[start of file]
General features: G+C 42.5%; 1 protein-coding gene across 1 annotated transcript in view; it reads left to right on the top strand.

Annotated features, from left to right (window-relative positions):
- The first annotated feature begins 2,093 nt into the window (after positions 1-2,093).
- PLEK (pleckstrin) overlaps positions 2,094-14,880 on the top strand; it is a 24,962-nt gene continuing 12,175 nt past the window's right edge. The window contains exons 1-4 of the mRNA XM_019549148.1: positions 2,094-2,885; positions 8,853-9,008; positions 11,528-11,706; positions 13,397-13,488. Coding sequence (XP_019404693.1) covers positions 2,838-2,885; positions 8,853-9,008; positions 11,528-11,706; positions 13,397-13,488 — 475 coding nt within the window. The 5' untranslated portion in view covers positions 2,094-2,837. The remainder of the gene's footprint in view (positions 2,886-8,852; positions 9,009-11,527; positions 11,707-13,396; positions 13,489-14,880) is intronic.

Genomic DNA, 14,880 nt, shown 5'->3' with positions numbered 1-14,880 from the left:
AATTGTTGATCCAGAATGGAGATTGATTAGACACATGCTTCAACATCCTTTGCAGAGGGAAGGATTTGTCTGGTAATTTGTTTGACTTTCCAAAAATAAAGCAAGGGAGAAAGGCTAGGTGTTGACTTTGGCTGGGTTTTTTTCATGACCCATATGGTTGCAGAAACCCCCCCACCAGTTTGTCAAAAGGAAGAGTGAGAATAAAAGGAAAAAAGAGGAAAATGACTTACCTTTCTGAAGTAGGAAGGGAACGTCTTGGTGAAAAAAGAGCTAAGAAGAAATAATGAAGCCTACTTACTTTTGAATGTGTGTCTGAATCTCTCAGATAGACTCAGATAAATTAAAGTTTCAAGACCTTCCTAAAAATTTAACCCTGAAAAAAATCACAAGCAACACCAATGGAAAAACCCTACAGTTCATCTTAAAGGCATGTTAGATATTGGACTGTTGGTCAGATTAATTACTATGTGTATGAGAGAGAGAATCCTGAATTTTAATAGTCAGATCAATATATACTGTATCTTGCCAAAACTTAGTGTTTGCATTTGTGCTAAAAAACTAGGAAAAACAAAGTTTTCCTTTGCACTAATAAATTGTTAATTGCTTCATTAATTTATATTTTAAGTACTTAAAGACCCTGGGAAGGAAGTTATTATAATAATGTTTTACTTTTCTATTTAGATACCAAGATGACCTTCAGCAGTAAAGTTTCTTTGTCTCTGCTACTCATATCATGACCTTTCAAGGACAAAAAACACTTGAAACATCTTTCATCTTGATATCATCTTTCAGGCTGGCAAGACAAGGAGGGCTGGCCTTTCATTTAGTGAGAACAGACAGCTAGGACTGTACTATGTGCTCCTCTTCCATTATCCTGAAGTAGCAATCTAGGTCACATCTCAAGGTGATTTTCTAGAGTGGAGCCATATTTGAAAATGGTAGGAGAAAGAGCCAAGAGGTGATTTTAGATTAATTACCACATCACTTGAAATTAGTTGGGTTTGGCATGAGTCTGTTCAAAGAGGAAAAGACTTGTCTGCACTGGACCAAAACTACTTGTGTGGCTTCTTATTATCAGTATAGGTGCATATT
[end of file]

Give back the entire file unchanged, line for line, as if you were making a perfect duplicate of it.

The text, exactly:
General features: G+C 42.5%; 1 protein-coding gene across 1 annotated transcript in view; it reads left to right on the top strand.

Annotated features, from left to right (window-relative positions):
- The first annotated feature begins 2,093 nt into the window (after positions 1-2,093).
- PLEK (pleckstrin) overlaps positions 2,094-14,880 on the top strand; it is a 24,962-nt gene continuing 12,175 nt past the window's right edge. The window contains exons 1-4 of the mRNA XM_019549148.1: positions 2,094-2,885; positions 8,853-9,008; positions 11,528-11,706; positions 13,397-13,488. Coding sequence (XP_019404693.1) covers positions 2,838-2,885; positions 8,853-9,008; positions 11,528-11,706; positions 13,397-13,488 — 475 coding nt within the window. The 5' untranslated portion in view covers positions 2,094-2,837. The remainder of the gene's footprint in view (positions 2,886-8,852; positions 9,009-11,527; positions 11,707-13,396; positions 13,489-14,880) is intronic.

Genomic DNA, 14,880 nt, shown 5'->3' with positions numbered 1-14,880 from the left:
AATTGTTGATCCAGAATGGAGATTGATTAGACACATGCTTCAACATCCTTTGCAGAGGGAAGGATTTGTCTGGTAATTTGTTTGACTTTCCAAAAATAAAGCAAGGGAGAAAGGCTAGGTGTTGACTTTGGCTGGGTTTTTTTCATGACCCATATGGTTGCAGAAACCCCCCCACCAGTTTGTCAAAAGGAAGAGTGAGAATAAAAGGAAAAAAGAGGAAAATGACTTACCTTTCTGAAGTAGGAAGGGAACGTCTTGGTGAAAAAAGAGCTAAGAAGAAATAATGAAGCCTACTTACTTTTGAATGTGTGTCTGAATCTCTCAGATAGACTCAGATAAATTAAAGTTTCAAGACCTTCCTAAAAATTTAACCCTGAAAAAAATCACAAGCAACACCAATGGAAAAACCCTACAGTTCATCTTAAAGGCATGTTAGATATTGGACTGTTGGTCAGATTAATTACTATGTGTATGAGAGAGAGAATCCTGAATTTTAATAGTCAGATCAATATATACTGTATCTTGCCAAAACTTAGTGTTTGCATTTGTGCTAAAAAACTAGGAAAAACAAAGTTTTCCTTTGCACTAATAAATTGTTAATTGCTTCATTAATTTATATTTTAAGTACTTAAAGACCCTGGGAAGGAAGTTATTATAATAATGTTTTACTTTTCTATTTAGATACCAAGATGACCTTCAGCAGTAAAGTTTCTTTGTCTCTGCTACTCATATCATGACCTTTCAAGGACAAAAAACACTTGAAACATCTTTCATCTTGATATCATCTTTCAGGCTGGCAAGACAAGGAGGGCTGGCCTTTCATTTAGTGAGAACAGACAGCTAGGACTGTACTATGTGCTCCTCTTCCATTATCCTGAAGTAGCAATCTAGGTCACATCTCAAGGTGATTTTCTAGAGTGGAGCCATATTTGAAAATGGTAGGAGAAAGAGCCAAGAGGTGATTTTAGATTAATTACCACATCACTTGAAATTAGTTGGGTTTGGCATGAGTCTGTTCAAAGAGGAAAAGACTTGTCTGCACTGGACCAAAACTACTTGTGTGGCTTCTTATTATCAGTATAGGTGCATATT